CNN ‘Correspondent’—Obama: ‘Progress,’ Trump: ‘Step Back,’ Kamala: ‘Thrilling’

Merry Christmas to all!

Question: at CNN, is there any distinction—whatsoever—between being a “correspondent,” which might imply a certain degree of objectivity, and being an unabashed liberal partisan?

Apparently not, judging from the comments of prominent CNN “correspondent” Abby Phillip on this morning’s New Day.

Phillip described the election of Barack Obama as “progress” for America, whereas the election of Donald Trump was “a couple of steps back,” with the “pendulum swinging” in the wrong direction.

Phillip followed that bit of blatant liberal punditry by describing the prospective election of Kamala Harris as VP as “a thrilling moment.” Shades of Chris Matthews’ famous thrill up his leg over Obama.

Note how Phillip casts Kamala Harris’s election purely in terms of identity politics: 

“Such a big moment for women, for black people in this country, and for South Asian people in this country, who in one person they have someone breaking so many different barriers.”

Abby Phillip CNN New Day 12-25-20Phillip seems to assume that people think alike according to their biology or skin color. In fact, there will be many conservative women, black Americans, and South-Asian Americans not thrilled at all by the elevation of Harris, who like Obama before her was the most liberal member of the Senate, to the left of even avowed socialist Bernie Sanders.

Note also Phillip predicting that Harris will change the vice-presidency “in a lot of profound ways.” From a conservative perspect, that sounds downright ominous!

CNN “correspondent” Abby Phillip’s abject liberal advocacy was sponsored in part by Shark Vacuums, Cadillac and Hello Fresh

Here’s the transcript.

CNN
New Day
12/25/20
7:29 am ET

ABBY PHILLIP: I think often in this country you make some progress, and then you take a couple of steps back. That has happened before. I mean, in fact, we elected the first black president, and followed that up with the person who doubted whether he was born in the United States. So sometimes there is this pendulum swinging that happens.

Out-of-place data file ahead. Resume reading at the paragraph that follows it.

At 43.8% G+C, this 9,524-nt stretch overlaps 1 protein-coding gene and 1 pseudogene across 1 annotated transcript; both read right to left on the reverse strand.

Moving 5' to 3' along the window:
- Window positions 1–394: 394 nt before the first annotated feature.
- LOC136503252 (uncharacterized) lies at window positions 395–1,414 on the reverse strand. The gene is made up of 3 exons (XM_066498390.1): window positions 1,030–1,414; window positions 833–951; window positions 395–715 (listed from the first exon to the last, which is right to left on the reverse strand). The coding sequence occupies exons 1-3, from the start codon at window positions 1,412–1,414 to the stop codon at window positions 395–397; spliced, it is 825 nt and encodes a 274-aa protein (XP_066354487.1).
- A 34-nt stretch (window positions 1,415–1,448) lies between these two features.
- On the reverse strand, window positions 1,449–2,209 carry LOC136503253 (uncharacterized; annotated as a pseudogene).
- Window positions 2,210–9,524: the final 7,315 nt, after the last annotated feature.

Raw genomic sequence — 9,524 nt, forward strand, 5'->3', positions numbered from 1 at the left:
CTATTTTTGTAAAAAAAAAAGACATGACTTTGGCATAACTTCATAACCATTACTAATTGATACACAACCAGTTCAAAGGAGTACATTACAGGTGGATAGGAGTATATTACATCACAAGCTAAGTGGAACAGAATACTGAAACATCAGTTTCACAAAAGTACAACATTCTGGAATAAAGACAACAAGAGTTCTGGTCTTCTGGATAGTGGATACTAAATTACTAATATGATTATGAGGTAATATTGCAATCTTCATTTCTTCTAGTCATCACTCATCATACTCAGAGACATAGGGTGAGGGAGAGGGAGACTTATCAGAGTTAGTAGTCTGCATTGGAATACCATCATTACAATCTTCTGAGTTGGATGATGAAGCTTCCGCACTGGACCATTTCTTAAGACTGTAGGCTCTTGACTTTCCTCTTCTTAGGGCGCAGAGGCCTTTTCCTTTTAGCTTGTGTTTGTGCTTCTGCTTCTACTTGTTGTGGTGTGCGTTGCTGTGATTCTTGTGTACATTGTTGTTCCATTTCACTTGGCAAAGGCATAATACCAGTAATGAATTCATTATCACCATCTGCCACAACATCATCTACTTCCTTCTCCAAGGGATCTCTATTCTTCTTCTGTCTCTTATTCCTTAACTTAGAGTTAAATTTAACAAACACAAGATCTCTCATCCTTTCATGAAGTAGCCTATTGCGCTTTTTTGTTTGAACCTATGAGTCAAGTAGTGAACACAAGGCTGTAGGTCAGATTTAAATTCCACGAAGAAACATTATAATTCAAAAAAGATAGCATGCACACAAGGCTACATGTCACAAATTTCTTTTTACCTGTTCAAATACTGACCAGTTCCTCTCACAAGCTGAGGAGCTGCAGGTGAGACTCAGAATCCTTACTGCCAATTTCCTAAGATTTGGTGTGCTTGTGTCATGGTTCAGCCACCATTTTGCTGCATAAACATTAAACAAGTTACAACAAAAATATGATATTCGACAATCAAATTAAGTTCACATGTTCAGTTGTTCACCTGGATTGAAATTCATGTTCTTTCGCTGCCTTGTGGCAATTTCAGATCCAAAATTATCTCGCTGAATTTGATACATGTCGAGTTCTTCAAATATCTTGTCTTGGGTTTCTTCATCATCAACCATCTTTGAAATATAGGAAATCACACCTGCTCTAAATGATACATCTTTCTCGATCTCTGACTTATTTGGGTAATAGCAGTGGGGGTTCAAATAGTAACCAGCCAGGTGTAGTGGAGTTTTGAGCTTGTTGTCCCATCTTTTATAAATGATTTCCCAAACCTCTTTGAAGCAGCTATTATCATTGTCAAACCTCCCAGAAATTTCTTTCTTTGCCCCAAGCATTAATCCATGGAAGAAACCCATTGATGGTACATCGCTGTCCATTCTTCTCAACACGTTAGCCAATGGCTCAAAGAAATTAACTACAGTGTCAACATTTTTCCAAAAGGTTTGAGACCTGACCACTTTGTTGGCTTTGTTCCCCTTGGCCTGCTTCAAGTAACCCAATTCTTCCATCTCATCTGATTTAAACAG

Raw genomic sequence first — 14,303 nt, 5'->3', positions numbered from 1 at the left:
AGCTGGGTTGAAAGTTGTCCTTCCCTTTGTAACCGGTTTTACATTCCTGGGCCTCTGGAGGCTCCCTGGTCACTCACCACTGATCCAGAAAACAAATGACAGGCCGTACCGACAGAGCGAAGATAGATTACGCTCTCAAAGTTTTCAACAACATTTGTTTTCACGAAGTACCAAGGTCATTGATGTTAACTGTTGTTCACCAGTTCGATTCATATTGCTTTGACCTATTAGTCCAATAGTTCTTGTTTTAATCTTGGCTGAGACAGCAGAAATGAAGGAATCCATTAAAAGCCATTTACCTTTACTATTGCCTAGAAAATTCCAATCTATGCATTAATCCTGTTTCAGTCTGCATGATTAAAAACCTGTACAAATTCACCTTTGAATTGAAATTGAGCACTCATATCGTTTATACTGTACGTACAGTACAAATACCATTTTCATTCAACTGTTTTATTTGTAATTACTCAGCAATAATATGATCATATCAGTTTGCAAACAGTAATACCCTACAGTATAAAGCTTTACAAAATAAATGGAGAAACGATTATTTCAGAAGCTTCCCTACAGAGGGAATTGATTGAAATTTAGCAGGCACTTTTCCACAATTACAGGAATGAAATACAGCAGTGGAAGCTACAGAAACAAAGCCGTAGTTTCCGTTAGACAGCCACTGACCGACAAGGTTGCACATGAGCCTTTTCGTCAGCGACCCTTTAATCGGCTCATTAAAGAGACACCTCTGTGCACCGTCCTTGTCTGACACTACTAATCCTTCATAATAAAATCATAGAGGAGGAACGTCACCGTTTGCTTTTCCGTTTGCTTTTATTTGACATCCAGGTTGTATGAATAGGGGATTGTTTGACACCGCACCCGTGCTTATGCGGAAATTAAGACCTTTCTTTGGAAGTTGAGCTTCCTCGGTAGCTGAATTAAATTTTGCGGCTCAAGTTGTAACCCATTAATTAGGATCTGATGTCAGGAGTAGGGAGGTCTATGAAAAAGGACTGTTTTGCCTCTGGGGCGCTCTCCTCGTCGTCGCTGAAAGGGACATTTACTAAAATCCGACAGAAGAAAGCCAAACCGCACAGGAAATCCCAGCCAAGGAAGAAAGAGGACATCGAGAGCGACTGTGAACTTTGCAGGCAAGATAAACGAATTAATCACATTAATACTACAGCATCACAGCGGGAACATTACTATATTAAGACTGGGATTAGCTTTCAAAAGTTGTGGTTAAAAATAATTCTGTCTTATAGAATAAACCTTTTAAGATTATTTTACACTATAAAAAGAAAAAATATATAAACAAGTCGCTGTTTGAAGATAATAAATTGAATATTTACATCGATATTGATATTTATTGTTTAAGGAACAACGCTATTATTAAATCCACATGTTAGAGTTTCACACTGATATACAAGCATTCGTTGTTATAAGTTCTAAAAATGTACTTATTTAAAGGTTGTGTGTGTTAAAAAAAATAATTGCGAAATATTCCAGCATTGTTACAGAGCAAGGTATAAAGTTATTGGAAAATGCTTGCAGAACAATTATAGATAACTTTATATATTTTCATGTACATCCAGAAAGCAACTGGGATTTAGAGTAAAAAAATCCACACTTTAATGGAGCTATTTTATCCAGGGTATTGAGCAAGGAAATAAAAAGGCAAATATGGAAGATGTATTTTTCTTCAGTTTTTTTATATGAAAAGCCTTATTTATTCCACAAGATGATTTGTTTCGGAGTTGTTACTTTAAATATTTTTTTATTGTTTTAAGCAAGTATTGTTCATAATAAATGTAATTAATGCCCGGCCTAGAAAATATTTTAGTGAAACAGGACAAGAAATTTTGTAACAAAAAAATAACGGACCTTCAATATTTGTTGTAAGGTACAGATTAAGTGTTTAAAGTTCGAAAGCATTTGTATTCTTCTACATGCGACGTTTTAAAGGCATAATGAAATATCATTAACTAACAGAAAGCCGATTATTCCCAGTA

. . . 

JOHN BERMAN: Abby, it was such a historic year, really. It blows your mind to think back on how much happened. Sometimes, we forget when something happened that really was also truly historic, which is that we have the first black woman as vice-president-elect. That’s a big deal! Kamala Harris here is breaking all kinds of barriers, all at once. Just reflect on the significance of this.

PHILLIP: Yeah, I mean, it’s such a good point that with all of the stuff going on, it’s hard to miss the big thing that I think will go down in the history books as having never been done before. 

This is such a big moment for women, for black people in this country, and for South-Asian people in this country, who in one person they have someone breaking so many different barriers.

And I think particularly for women. The idea that, finally, this country has elected to one of the top two positions in the entire nation, and some might say in the entire world, a woman for the very first time.

It’s I think for some people a little depressing that it’s taken so long, but it’s a thrilling moment. Especially for those who might have wanted Hillary Clinton to break that glass ceiling four years ago. Look, Kamala Harris is going to be changing that role in a lot of profound ways.

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